19 Years A Yogi: First Written Reflection – February 2004

Well…. I think Bikram Yoga is “it”…. I’ve been going on M, W & F since Wednesday 2/6 at 6:30 am. After the 90 minute session, I have such a sense of peace, energy, and well-being…It’s amazing…The sensations rival those of having completed a long-distance run or completing a bodywork session, or…There’s a feeling of completeness and satisfaction.  I thought I was going to the studio on the 6th to accompany Graham, who had some trepidation. Since I had been to the studio before, I told him I would go with him.

After the session, I was hooked. Which is interesting since I had dibbled and dabbled with it before. Like many in the morning yoga classes at the Rock Creek Sports Club, yoga was just not the same after Regina Dawley left in August.


Haven’t seen Graham since the 6th (he travels a lot) and most folks think the whole idea is crazy. There is one person (Nsia Opare — a woman) that I’ve run across who attended the Bikram-led retreat in last fall. Nsia is also a colleague of Linda Lee. Both Nsia and Linda are involved very deeply in African-inspired religious practices.

So, I off into a new experience, pretty much by myself…. It’s hard to kick habits.


Since Wednesday February 6, 2004, I’ve maintained a M-W-F schedule at the Bikram Yoga Studio at Ellicott and Wisconsin Ave, NW.  I went on the 6th to accompany Graham, who had some trepidation about the practice. Graham and I had taken a Bikram-style yoga from one of the yoga teachers at the Rock Creek Sports Club.  She never called it Bikram, since she was only teaching a variation.

There are several things that distinguish BY from other forms of yoga, so much so that Bikram has been very aggressive in suing people who deliver unauthorized versions of his style of yoga.  

There are 26 poses.  One proceeds through each of the poses twice within a 90-minute period. The instructors give scripted instructions.  The goal is that the experience will be same no matter who delivers the instructions. Much like, a McDonald’s hamburger or a cup of Starbucks coffee is the same at any outlet.  

In addition to the same poses, in the same order, according to the same script, the studio is heated to 105 degrees.  One takes class in front of a mirror and keeps his eyes open throughout the class.  Teachers do not stand in front of the class, but move among the practitioners,  drill sergeant-like.

My first introduction to a BY-style yoga was in October 2002 when I attended by first yoga class at the Rock Creek Sports Club.  I had dibbled and dabbled with Anusaura Yoga (AY) in my attempt to keep running.  Also, I had been working with several of the yoga videos from Yoga Journal.  Both AY and the tapes were a slow, flowing type of yoga.  BY was like going to boot camp.  My initial reaction was: “This is not yoga”.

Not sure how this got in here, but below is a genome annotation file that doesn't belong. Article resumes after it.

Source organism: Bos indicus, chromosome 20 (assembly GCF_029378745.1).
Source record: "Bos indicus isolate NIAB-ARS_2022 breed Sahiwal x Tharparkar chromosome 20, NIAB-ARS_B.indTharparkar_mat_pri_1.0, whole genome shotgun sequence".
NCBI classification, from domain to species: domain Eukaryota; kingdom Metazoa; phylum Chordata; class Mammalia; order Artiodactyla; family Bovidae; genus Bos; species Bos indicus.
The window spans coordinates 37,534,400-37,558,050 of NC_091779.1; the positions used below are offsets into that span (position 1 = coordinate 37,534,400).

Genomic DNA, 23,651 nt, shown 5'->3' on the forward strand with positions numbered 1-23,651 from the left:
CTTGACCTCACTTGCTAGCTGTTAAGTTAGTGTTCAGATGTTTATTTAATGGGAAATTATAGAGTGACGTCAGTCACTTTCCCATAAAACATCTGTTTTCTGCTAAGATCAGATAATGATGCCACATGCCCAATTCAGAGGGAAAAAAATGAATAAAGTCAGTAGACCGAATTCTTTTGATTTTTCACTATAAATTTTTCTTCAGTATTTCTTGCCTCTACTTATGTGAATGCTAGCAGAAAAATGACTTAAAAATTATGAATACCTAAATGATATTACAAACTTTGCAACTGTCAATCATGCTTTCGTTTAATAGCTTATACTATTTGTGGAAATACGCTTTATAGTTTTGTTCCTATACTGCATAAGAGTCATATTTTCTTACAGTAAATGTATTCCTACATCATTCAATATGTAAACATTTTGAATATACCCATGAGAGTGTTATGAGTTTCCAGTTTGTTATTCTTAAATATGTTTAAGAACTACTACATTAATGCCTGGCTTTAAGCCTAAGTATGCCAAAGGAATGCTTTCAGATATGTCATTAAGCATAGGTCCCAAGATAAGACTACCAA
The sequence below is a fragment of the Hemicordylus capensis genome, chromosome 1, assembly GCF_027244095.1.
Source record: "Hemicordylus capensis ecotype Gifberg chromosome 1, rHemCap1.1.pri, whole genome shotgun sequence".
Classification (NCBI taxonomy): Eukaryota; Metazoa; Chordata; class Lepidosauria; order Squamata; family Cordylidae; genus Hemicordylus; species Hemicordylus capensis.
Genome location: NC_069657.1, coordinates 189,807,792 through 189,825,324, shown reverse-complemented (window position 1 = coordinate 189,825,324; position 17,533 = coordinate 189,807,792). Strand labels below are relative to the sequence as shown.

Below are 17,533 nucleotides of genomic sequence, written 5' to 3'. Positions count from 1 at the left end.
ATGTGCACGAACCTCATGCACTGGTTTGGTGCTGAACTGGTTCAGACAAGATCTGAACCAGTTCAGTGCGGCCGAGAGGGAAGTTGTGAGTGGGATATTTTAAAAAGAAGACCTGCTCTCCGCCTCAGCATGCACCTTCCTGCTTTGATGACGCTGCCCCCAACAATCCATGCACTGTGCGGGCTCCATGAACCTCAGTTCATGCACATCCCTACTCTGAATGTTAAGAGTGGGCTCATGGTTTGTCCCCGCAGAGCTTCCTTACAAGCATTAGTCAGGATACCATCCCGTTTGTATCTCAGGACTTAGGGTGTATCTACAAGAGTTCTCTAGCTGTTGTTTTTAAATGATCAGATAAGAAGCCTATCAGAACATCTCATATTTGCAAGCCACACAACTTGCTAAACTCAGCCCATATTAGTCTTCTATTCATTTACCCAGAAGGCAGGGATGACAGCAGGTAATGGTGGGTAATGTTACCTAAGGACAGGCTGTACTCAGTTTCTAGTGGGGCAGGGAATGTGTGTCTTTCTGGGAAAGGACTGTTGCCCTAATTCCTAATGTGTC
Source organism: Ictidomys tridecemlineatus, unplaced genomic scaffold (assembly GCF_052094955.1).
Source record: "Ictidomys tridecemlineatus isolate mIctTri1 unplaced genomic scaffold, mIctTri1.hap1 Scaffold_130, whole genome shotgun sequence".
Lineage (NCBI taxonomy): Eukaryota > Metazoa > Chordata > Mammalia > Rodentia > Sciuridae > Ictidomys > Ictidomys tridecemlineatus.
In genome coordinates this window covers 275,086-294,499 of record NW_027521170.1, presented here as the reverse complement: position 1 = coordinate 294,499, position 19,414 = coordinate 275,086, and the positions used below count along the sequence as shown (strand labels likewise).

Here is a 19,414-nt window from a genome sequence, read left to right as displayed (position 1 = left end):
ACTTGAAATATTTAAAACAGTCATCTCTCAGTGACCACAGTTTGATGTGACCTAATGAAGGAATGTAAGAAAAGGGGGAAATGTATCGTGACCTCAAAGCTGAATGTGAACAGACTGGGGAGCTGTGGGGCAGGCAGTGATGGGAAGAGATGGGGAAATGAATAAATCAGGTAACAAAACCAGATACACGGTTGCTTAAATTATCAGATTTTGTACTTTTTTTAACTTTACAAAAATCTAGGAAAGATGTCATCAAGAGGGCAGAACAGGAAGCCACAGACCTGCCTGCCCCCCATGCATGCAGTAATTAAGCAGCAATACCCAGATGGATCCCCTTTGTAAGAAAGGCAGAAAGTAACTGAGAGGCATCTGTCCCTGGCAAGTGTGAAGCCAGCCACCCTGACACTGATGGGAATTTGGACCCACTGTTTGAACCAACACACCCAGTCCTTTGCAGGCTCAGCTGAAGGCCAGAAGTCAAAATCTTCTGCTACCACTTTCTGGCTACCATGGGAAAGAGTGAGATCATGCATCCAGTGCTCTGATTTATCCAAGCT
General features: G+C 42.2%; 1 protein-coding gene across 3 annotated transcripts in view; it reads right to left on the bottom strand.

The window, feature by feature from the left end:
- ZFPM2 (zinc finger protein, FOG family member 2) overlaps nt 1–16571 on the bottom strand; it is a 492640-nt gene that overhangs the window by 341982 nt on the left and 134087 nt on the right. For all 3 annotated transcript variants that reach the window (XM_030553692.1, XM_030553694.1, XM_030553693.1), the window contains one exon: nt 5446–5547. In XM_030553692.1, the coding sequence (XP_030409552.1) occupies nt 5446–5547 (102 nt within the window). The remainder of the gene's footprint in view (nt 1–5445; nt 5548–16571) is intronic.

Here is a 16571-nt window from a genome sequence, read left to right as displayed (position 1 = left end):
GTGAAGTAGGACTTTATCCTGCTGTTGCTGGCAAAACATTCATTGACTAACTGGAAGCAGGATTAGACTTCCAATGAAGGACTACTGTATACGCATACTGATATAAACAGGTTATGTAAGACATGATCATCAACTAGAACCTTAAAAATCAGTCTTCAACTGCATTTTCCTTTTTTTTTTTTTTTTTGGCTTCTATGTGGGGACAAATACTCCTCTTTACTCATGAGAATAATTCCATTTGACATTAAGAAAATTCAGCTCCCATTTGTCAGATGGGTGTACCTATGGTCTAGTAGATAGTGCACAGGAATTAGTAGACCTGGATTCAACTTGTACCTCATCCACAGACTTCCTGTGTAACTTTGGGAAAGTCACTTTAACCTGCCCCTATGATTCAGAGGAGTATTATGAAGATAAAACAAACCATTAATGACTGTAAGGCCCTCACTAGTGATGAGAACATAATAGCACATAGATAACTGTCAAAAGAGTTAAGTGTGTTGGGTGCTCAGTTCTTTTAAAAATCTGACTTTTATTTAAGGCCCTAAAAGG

But it was and is. BY is a form of Hatha Yoga, as is AY.  The reason I choose the Rock Creek Sports Club was because it offered a spinning class (studio cycling), followed by yoga class. I had no idea that I was going to be introduced to BY.  The yoga class was being taught by one of my neighbors and I was always interested in how he taught yoga.

So staring in the Fall 2002, I was introduced to BY.  For many weeks, it was one hour on Tuesday, one hour on Thursday and one and a half hours on Saturday.  

There were several regulars who had been with Regina for a couple of years.  I came to appreciate BY.  It turned out to be very club-friendly.  Since it is a very vigorous, you get the feeling of an aerobic workout.  Also, since it uses traditional yoga poses, you get the feeling of the being stretched out.  In addition, since the poses were same every session, there was an interesting barometer of “progress”.  

“Progress” is one of the paradoxical terms in yoga.  The goal is to do the pose in the proper form, rather than getting deep into the pose. 

Yoga is an interesting practice because it can be approached from many perspectives.  Some approach it as a physical fitness practice; some as a relaxation practice; some as a spiritual practice; some as self-awareness practice – you name it.  Also, there are many, many versions (schools) of yoga.

From what I’ve read, yoga was originally developed in India as a way to condition the body so that people could sit longer in meditation.  Interestingly enough, there is some historical and archeological evidence that it yoga may be out of Africa.  The ancient land of Kemit seems to have developed practices similar to what is now called yoga.  There is a group in India known as the Dravidians who may have been an African people who migrated to that part of the world.

The popular portrayal of yoga is the science that joins mind and body.  In yoga one learns how to control his mind and body.  This contrasts with say Vispassana Meditation where one tries to develop constant awareness of the mind and all sensations.

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